Orginally published on Thursday, July 27, 2006 at 8:00 AM
by Todd Rhoades
In a guest article today, Tony Myles gives his impressions of the Emergent Church movement from a recent conference he attended. Read Tony's thoughts and see if you agree...
A little over a month ago a buddy of mine and I did a road trip over to Minneapolis for The Summer Institute. The event took place at Solomon’s Porch, an innovative congregation headed up by lead pastor Doug Pagitt. Doug has been one of the many voices on the forefront of Emergent Village (formerly called Emergent). Long story short, he’s highly relational, notably intelligent, and extremely counter-intuitive in his thinking. All that logistical mumbo-jumbo aside, I want to share a few insights from my trip. First of all, my buddy and I had a BLAST driving over. And by that, I mean quite literally… his air conditioner didn’t work and so we drove 10 hours or so with the windows down and the air blasting (the only thing louder was the cheesy 80’s music we kept listening to). Normally I like this kind of a drive, but because my voice at the time was suffering some mild laryngitis it ended up creating a major case of laryngitis. I’m not kidding… the only way I could talk in discernible tones was to lower my pitch to sound like a pro-wrestler.
Oh yeah… did I mention I was a speaker at this event? God has a sense of humor.
As both a receiver and giver of the seminars or “offerings,” I found the loose structure quite interesting. In fact, the titles alone of each option indicated a lot about the diversity of the gathering, from those who presented concrete ideas to others who hosted open forums about philosophical issues. There wasn’t any particular target group, although many in attendance ranged from young adults to those who have a history with the established church in some way and have been itching for “something else.”
The night we arrived we had a great dinner with a dozen or so people, gathering at one of Doug’s favorite local Mexican restaurants. Consequently, we missed out on a forum regarding homosexuality in the emerging church. The next day I popped into the classroom and copied down these notes off the board from that offering - whatever they mean - listed under the heading “COMPLICATIONS”:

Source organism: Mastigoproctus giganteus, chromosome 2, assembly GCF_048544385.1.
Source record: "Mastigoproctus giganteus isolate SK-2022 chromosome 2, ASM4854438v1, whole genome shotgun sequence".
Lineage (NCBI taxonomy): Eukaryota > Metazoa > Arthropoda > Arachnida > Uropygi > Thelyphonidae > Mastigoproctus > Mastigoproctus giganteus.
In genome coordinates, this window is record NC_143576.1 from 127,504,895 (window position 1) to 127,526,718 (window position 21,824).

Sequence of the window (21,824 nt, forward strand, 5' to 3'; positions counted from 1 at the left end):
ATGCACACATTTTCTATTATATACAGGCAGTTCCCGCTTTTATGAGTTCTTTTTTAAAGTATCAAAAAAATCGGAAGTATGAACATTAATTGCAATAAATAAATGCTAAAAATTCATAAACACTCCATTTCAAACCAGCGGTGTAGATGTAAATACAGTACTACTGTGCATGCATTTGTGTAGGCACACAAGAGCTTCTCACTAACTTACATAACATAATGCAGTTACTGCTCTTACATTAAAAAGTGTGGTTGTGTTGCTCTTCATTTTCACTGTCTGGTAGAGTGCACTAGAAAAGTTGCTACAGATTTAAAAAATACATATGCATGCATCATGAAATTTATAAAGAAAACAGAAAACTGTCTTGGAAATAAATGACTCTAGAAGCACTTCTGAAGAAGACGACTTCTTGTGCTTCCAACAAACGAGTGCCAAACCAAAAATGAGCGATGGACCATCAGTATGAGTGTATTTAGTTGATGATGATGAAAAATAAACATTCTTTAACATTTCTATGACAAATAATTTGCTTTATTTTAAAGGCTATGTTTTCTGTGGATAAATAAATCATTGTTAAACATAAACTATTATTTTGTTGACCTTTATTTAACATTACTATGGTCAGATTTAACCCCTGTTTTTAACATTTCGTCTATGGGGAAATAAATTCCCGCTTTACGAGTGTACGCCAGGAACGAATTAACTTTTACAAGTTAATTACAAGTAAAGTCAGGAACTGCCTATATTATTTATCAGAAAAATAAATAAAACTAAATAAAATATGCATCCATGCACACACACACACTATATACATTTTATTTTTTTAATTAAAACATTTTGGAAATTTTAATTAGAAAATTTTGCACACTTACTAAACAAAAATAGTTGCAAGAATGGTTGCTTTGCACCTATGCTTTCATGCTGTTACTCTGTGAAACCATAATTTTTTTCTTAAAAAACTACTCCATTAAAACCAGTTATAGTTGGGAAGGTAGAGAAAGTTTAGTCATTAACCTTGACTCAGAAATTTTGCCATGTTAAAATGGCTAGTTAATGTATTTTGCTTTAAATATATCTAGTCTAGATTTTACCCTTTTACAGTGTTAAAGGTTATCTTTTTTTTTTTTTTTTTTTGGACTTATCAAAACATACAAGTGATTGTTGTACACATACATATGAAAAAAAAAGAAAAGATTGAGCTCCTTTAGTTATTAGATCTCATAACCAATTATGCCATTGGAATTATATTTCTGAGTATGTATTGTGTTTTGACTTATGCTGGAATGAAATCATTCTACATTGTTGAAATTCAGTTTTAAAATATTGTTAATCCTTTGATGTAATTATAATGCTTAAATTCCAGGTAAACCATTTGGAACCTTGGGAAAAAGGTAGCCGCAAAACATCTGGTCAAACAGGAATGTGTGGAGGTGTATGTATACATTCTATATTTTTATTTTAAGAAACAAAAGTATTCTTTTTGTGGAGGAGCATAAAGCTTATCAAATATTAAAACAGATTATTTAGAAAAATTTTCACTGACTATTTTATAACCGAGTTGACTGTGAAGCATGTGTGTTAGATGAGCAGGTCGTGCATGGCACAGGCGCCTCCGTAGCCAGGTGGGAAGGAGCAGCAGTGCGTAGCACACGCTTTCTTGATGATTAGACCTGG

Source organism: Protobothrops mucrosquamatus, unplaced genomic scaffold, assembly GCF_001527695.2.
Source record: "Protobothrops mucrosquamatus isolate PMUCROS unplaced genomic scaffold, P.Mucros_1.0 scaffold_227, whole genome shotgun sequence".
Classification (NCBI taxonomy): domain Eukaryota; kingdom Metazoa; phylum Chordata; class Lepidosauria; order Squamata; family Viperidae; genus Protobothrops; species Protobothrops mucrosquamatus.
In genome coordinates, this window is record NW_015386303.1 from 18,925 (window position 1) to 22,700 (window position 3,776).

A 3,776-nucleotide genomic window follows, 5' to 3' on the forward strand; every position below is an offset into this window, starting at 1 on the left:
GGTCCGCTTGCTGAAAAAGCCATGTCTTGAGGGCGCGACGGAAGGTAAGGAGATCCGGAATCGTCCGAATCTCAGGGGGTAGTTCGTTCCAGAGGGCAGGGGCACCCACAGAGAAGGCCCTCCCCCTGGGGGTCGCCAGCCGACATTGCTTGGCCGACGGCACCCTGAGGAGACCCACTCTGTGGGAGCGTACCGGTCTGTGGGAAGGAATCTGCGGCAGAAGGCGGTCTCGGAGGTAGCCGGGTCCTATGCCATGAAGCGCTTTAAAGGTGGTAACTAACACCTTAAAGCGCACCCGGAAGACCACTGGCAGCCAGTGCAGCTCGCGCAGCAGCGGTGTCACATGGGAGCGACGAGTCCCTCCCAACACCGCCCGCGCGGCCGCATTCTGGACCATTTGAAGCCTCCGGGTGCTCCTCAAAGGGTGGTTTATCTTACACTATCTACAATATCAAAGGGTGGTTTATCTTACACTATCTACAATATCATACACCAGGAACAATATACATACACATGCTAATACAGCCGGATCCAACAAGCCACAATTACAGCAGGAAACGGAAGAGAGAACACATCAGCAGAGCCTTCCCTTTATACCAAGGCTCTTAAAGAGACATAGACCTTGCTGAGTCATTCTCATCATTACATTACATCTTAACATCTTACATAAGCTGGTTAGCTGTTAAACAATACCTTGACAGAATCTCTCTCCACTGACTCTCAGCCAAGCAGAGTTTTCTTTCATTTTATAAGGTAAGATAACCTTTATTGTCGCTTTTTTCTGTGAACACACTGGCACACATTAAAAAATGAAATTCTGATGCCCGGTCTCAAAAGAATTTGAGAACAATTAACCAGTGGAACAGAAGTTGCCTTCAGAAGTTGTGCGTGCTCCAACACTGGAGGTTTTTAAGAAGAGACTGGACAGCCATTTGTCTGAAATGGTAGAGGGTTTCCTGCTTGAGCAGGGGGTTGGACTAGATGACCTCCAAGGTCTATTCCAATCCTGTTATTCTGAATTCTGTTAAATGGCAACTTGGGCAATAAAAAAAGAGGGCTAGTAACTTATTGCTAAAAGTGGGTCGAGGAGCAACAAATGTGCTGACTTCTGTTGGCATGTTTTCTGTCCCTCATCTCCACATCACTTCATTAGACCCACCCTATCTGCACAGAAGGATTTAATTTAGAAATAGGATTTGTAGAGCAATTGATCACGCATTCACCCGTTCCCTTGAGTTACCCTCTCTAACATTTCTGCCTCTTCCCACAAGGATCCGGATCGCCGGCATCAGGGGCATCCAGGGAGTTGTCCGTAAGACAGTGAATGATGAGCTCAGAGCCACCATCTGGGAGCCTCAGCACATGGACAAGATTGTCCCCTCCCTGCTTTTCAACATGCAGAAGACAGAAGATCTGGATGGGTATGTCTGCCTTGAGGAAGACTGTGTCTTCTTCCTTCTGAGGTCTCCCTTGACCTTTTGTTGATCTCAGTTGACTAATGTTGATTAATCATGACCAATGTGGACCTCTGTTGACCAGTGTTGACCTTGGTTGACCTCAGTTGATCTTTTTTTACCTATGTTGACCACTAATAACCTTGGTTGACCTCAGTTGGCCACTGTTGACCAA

There may be unrevealed parts of life
Element of choic/commitment
Role of circumstances
Fluidity of idenity
Feels/desires drives category
Nature and nurture
Capacity to be gay or straight
Stories behind a present moment
Influences on feelings/identity
Confusion of no fit with category
One of my favorite offerings was the one that may have irritated people the most - “God and the new sciences.” Here are a few paraphrases from the deal…
We have a common idea that God has a job description and humans have a job description. And we don’t mix them because if we do people will criticize us of “playing God.” From birth control to seeing a doctor, we’ve moved from them being ethical dilemmas to being normal now.
The new sciences stir up all kinds of new ethical questions. In the last century we do things that humans never had to consider doing. The way that we travel… hold understanding… record moments in history… is all mind boggling. We play with time like it’s nobody’s business. What did he know and when did he know it? When you listen to a voice mail, when was it said to you? When you say something on an airplane and hear it, your relationship of time to people in the airplane is different than those outside of it. If something can be known, should it be known?
One of the guys I spoke with had a hard time sitting through it and eventually got up and left. His thought was that “the motivation isn’t to know God better… the motivation is for knowledge.” I understand his point, and even sensed it in a couple of people. Honestly, though, what was fun for me was watching the way people talk with each other versus what they actually said. In many cases, being too fundamental was looked upon by the progressives as being small minded; on the flipside, the progressives were seen by the fundamentals as lacking any stable structure.
I’d been praying all along on this trip that God would allow me to listen and enlarge my heart for the church. Given the fact that I couldn’t talk much, I think he did exactly that. Overall, Emergent Village has well exceeded my expectations even though it is a bit flawed (as are all things run by humans). There were some moments in the science discussion, for example, that I was a bit bothered by a few people who seemed to have a “Tower Of Babel” mentality that we can create a scientific pie in the sky. As it’s been said, we create because we are like Him, but we cannot create like Him.